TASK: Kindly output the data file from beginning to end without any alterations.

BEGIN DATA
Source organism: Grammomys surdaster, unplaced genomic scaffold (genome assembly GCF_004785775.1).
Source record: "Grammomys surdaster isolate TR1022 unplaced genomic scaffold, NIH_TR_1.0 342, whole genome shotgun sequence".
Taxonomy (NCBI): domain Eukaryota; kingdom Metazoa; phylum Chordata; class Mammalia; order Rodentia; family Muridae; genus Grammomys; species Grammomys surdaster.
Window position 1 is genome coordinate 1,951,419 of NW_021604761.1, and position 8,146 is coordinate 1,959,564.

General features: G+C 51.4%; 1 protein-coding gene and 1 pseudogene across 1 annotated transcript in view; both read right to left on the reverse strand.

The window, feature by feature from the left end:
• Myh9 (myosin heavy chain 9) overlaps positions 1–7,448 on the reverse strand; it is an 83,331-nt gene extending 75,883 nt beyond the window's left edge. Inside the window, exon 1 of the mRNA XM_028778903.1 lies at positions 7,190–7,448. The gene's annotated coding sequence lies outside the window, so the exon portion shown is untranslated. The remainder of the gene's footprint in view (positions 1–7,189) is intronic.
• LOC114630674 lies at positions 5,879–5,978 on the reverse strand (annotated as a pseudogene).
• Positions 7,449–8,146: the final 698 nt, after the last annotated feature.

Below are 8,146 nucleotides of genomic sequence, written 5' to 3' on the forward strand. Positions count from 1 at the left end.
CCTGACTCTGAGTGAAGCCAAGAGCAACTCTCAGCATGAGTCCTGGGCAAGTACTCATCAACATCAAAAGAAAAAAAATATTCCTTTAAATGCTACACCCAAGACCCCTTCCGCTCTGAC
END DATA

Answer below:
Source organism: Grammomys surdaster, unplaced genomic scaffold (genome assembly GCF_004785775.1).
Source record: "Grammomys surdaster isolate TR1022 unplaced genomic scaffold, NIH_TR_1.0 342, whole genome shotgun sequence".
Taxonomy (NCBI): domain Eukaryota; kingdom Metazoa; phylum Chordata; class Mammalia; order Rodentia; family Muridae; genus Grammomys; species Grammomys surdaster.
Window position 1 is genome coordinate 1,951,419 of NW_021604761.1, and position 8,146 is coordinate 1,959,564.

General features: G+C 51.4%; 1 protein-coding gene and 1 pseudogene across 1 annotated transcript in view; both read right to left on the reverse strand.

The window, feature by feature from the left end:
• Myh9 (myosin heavy chain 9) overlaps positions 1–7,448 on the reverse strand; it is an 83,331-nt gene extending 75,883 nt beyond the window's left edge. Inside the window, exon 1 of the mRNA XM_028778903.1 lies at positions 7,190–7,448. The gene's annotated coding sequence lies outside the window, so the exon portion shown is untranslated. The remainder of the gene's footprint in view (positions 1–7,189) is intronic.
• LOC114630674 lies at positions 5,879–5,978 on the reverse strand (annotated as a pseudogene).
• Positions 7,449–8,146: the final 698 nt, after the last annotated feature.

Below are 8,146 nucleotides of genomic sequence, written 5' to 3' on the forward strand. Positions count from 1 at the left end.
CCTGACTCTGAGTGAAGCCAAGAGCAACTCTCAGCATGAGTCCTGGGCAAGTACTCATCAACATCAAAAGAAAAAAAATATTCCTTTAAATGCTACACCCAAGACCCCTTCCGCTCTGAC